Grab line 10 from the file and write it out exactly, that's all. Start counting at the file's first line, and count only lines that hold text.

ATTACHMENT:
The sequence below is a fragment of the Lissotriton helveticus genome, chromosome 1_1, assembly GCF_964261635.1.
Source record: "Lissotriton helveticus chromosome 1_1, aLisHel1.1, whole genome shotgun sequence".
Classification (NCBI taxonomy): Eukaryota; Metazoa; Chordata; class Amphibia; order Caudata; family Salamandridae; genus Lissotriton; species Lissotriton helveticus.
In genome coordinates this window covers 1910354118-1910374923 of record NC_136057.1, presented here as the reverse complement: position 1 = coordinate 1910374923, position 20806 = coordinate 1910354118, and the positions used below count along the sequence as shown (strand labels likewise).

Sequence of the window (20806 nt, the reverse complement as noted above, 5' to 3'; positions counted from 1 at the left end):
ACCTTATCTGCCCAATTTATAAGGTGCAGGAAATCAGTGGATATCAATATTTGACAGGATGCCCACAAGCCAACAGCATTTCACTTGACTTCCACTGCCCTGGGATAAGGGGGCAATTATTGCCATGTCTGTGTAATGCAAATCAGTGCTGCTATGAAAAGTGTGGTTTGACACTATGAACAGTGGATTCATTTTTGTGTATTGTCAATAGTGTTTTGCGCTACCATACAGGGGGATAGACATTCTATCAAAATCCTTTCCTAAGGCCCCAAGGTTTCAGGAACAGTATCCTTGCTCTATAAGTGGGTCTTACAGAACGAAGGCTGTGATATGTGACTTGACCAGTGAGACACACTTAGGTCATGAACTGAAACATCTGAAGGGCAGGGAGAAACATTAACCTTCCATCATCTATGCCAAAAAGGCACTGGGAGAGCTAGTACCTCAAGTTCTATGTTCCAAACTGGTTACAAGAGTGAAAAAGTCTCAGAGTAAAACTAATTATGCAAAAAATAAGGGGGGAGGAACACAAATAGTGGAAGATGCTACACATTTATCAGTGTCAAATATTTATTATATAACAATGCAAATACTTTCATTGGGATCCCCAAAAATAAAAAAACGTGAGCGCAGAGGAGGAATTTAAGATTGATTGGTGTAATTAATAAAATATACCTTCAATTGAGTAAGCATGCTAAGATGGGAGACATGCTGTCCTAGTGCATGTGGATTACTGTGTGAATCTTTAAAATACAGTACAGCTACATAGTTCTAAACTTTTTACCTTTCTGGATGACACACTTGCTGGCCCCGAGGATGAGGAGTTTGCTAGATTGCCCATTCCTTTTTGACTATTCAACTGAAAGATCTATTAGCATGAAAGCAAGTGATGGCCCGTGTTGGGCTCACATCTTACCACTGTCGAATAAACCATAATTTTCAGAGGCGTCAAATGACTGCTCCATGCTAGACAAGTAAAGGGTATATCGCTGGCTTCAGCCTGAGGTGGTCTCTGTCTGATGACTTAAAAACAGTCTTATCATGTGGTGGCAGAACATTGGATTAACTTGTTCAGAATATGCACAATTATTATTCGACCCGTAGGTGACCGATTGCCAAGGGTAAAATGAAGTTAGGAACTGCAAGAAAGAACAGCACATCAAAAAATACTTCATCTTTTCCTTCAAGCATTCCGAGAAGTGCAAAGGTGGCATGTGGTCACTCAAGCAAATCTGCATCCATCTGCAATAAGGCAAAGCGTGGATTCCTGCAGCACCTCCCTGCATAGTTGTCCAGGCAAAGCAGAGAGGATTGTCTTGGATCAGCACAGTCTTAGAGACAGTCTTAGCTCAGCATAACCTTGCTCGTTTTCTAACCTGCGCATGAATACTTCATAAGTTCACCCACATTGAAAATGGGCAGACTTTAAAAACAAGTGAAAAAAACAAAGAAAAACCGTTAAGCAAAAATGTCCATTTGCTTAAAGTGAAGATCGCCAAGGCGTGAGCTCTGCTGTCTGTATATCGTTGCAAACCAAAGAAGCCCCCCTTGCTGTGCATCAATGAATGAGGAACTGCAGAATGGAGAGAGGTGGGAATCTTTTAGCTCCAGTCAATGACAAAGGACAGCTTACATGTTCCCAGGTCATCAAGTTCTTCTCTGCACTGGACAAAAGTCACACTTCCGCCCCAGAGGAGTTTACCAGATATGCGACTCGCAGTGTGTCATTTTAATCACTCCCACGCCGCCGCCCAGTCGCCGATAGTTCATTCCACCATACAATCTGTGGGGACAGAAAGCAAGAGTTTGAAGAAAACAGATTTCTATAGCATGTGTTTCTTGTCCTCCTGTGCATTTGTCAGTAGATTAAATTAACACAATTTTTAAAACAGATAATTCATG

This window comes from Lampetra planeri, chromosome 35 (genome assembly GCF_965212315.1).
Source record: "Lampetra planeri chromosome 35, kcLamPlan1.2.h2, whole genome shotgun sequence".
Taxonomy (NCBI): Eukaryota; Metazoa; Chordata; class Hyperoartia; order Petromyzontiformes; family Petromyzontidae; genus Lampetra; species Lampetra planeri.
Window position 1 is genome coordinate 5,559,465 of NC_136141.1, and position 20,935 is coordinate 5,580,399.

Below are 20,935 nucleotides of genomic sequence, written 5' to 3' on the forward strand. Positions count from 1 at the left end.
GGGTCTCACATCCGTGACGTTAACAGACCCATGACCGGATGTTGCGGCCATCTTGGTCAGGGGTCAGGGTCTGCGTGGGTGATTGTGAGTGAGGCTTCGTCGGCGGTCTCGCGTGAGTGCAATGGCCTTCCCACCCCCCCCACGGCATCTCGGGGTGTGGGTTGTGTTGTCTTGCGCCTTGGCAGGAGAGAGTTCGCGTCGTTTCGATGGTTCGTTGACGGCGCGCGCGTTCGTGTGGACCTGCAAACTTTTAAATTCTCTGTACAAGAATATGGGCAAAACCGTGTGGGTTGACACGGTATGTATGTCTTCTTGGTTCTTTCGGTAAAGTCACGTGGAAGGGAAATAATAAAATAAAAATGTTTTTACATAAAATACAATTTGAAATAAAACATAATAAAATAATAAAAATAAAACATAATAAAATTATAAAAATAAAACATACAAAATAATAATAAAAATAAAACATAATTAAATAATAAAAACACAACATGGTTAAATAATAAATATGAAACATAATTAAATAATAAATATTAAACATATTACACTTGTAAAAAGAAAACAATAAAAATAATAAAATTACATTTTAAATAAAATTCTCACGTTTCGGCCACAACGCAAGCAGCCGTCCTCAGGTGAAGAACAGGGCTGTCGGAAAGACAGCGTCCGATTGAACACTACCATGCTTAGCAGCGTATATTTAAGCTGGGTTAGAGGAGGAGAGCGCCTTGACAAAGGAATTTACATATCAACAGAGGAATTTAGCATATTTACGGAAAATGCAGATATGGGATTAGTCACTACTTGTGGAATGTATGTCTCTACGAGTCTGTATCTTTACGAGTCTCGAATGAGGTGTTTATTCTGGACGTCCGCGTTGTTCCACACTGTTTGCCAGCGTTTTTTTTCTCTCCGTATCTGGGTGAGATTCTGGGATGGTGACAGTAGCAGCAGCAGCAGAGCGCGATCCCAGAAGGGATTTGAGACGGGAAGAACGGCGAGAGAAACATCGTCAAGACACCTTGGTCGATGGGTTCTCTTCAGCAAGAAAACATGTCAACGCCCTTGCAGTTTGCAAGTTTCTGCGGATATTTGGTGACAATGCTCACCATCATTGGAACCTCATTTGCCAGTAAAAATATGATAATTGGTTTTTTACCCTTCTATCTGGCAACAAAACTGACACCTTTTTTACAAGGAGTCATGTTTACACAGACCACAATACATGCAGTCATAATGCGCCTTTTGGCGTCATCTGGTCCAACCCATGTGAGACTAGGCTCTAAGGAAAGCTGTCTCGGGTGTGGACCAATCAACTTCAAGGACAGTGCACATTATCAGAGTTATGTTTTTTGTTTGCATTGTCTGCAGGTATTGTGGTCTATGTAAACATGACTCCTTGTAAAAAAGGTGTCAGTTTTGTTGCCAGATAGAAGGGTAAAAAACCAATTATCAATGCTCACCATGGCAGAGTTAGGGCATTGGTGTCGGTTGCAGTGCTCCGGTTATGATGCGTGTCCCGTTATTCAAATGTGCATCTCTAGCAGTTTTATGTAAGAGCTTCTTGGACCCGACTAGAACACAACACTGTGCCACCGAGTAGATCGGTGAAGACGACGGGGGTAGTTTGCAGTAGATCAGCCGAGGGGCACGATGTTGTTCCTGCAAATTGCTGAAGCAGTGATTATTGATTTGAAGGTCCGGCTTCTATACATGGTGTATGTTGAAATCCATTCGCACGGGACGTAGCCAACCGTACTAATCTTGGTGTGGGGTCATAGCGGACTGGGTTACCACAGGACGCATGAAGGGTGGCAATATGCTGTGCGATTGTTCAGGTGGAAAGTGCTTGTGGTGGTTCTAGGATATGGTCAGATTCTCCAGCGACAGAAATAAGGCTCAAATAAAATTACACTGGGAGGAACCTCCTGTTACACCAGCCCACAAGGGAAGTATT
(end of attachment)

Window position 1 is genome coordinate 5,559,465 of NC_136141.1, and position 20,935 is coordinate 5,580,399.